Hands down, my favorite movie of 2011 so far. Of course, it’s only April, and I am, admittedly, a sucker for well-made action movies with female leads.
The movie is gripping, suspenseful, and I must commend The Chemical Brothers for sound mixing in this film (the latest in the trend of successful artists creating film scores–see Daft Punk, Trent Reznor, et. al).The pulsing, driving techno beats make the action sequences–especially the escape from a government facility–heart-thumpingly intense.
The entire segment conducted in the government facility is one of my favorite parts of the film, and not only for the music.
The escape is riveting, as all the action scenes are. Joe Wright expertly crafts each chase, each fight, each nerve-wracking shootout. However, the moments that stay with you are the subtle, soft shots: Hanna leaning her head out a car window, feeling relative relaxation for the first time in days, father and daughter relaxing before a fire, the bit with the elk and the repeated line, “I just missed your heart.”
The film opens in a stark winter whiteness, with Hanna (Saoirse Ronan) and her father, Erik (Eric Bana), isolated in a snow-covered cabin. Bana is almost unrecognizable in his mountain man getup, and his transition back to the handsome, suited man we know provides one of the rare spots of humor in this film–when Hanna attempts to cut her father’s hair.
Erik has trained Hanna since birth in all manners of survival skills. She can speak a number of language, can spout off obscure facts, and can drag 200 pounds of elk through the forest. More importantly, she can fight.
Though she knows leaving the wintry world would mean mortal danger for her and her father, Hanna yearns for independence. Now a teen, the life she lives with her father is “not enough.” Erik allows her the choice of activating a sensor that will alert mysterious enemies to their location. The two make a plan to meet in their native Germany, and Erik departs.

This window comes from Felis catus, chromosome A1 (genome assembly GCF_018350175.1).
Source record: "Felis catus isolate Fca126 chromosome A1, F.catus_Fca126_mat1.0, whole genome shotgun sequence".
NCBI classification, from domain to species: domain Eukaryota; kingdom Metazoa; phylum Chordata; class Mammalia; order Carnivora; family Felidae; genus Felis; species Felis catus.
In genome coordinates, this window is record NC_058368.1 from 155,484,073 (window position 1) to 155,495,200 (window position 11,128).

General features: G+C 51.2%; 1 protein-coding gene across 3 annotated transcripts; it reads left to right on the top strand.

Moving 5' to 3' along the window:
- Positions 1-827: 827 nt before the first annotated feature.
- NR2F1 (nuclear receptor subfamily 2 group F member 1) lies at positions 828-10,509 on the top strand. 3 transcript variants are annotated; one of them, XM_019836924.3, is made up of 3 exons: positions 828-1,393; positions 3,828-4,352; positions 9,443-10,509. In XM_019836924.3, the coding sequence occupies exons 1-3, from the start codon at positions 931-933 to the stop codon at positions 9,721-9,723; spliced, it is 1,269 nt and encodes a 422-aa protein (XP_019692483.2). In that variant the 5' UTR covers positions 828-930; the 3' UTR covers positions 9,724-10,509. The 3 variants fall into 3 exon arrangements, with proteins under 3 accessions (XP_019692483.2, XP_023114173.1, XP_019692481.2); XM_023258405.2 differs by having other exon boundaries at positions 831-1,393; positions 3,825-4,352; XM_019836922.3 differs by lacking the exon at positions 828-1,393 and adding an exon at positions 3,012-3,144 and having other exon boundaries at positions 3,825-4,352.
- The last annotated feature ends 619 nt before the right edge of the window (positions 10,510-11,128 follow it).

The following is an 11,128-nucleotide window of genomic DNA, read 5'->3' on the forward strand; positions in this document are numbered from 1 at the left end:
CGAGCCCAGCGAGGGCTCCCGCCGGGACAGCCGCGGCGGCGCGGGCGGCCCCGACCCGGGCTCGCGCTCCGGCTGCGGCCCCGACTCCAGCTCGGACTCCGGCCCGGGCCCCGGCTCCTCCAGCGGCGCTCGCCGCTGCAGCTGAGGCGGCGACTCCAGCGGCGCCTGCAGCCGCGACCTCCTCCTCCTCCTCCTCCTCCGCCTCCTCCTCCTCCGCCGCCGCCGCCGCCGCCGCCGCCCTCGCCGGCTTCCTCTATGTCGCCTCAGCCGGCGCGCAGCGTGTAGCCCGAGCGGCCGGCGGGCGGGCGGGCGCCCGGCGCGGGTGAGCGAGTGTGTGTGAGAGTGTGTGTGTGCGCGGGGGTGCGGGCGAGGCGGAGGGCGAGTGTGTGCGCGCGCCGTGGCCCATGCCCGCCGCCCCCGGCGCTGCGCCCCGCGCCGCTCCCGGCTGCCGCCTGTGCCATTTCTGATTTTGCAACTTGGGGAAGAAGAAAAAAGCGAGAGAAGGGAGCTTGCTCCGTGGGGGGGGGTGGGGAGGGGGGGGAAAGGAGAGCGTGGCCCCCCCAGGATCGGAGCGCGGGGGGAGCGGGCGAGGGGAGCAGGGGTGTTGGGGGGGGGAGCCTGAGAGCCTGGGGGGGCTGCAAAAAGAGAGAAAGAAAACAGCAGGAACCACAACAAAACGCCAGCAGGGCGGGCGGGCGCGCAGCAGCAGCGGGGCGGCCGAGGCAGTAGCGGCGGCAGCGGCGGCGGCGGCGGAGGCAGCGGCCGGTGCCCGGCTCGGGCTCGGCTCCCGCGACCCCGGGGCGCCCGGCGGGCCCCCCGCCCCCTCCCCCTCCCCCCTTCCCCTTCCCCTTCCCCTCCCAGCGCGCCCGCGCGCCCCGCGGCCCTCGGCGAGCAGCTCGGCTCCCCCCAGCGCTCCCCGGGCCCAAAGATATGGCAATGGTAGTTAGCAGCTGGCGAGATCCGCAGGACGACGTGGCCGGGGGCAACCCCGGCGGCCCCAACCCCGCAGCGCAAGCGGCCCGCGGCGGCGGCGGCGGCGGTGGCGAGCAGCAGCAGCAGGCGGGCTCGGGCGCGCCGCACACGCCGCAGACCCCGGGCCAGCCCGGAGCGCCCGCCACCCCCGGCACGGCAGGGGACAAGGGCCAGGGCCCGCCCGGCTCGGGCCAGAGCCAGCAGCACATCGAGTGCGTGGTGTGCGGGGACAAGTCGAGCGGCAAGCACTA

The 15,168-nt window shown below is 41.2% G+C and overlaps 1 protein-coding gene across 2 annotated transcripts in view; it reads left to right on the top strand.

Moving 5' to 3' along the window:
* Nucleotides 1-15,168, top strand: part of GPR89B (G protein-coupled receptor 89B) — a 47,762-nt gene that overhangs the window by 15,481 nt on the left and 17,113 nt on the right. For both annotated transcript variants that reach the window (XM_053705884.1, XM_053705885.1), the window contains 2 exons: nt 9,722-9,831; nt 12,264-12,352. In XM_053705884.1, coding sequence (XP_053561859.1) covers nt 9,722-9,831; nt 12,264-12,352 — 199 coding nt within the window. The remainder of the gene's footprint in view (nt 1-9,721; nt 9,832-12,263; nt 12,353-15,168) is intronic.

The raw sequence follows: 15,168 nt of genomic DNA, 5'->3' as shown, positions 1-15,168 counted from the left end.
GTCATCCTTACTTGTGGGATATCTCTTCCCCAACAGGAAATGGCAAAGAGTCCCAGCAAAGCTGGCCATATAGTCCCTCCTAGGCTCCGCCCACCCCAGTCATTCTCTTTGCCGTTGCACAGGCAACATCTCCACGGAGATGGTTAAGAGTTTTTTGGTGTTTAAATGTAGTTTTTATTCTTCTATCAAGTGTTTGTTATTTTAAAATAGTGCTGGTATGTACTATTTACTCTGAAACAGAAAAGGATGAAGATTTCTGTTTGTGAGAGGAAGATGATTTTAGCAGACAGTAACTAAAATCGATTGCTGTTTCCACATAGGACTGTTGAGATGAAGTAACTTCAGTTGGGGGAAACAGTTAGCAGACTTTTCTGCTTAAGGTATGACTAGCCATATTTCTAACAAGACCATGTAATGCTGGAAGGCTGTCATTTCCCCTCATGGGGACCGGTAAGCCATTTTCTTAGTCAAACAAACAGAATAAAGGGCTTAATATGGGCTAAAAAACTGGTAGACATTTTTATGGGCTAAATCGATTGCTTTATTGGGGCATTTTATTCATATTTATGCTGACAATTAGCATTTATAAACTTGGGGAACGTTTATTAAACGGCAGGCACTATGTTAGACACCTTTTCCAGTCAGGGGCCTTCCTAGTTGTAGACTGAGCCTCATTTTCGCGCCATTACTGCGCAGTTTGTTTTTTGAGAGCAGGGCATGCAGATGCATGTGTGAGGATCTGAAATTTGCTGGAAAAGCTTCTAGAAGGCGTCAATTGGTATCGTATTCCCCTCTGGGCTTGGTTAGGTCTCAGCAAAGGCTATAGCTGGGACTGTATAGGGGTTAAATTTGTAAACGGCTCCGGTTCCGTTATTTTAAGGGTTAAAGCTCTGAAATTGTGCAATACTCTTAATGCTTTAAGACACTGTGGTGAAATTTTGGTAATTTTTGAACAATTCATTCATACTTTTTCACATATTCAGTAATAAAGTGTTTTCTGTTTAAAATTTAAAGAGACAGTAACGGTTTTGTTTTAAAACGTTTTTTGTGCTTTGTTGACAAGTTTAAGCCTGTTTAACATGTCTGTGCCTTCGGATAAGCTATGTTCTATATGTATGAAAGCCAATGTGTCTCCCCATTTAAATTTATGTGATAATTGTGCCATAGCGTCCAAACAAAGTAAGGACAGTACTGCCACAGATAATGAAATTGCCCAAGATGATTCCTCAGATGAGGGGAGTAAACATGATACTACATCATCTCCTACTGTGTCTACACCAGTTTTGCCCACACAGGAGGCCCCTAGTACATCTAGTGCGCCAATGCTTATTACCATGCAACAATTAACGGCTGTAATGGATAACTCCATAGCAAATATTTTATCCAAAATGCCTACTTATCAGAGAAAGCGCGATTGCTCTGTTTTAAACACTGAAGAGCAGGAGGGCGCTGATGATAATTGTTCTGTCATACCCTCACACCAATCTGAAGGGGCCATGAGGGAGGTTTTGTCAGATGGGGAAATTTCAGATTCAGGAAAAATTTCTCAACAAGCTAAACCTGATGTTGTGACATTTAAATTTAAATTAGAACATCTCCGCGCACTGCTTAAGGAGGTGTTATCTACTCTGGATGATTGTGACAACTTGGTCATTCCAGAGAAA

Just as expected, the troops come to their cabin. Hanna’s introduction to the real world is violent, chaotic, and eerie. Much like Hit Girl or early-seasons Buffy, Hanna gains some easy success simply by virtue of looking her age. No one suspects the skinny teenage girl to be a trained killer. Until she kills.
The movie alternates between scenes of stark scenes of violence and warmly lit light scenes, most involving a family Hanna meets while traveling. The family includes the typical nuclear unit: father, mother, daughter, son. The son is inquisitive and shy, the daughter giggly and stereotypically teen. The parents have disagreements over parenting styles, over grammar, over who is more conservative. The family isn’t perfect, but we do see a lovely scene involving a family sing-along about self-respect. This happy unit exists as an obvious foil for Hanna and her father.
This is not to say that Hanna and her father don’t make a family, but that their family mustneeds be less happy sing-along, and more harsh preparation for future violence. We find out that Hanna has a somewhat predictable genetic secret, linked to Marissa, the CIA agent who is bent on finding her and destroying Erik.
Marissa (a wonderfully frightening Cate Blanchett) is as much Hanna’s mother as Erik, her father. Both created her, in a sense. Hanna’s confrontations with both characters are an exaggeration of the traditional pubescent confrontations with parental figures. She rejects both at times, and the rejection of the father is the most heartbreaking scene in the movie, particularly because seasoned audiences can guess what the next scene will hold.
Ronan perfectly conveys a girl who is at once not all there and more there than any other young teen. From emotionless assassin, to confused little girl, Hanna is complex, strong, and surprisingly sympathetic.
Hanna is an allegory of the traditional coming of age, presented as a rude, crude awakening. Aren’t they all?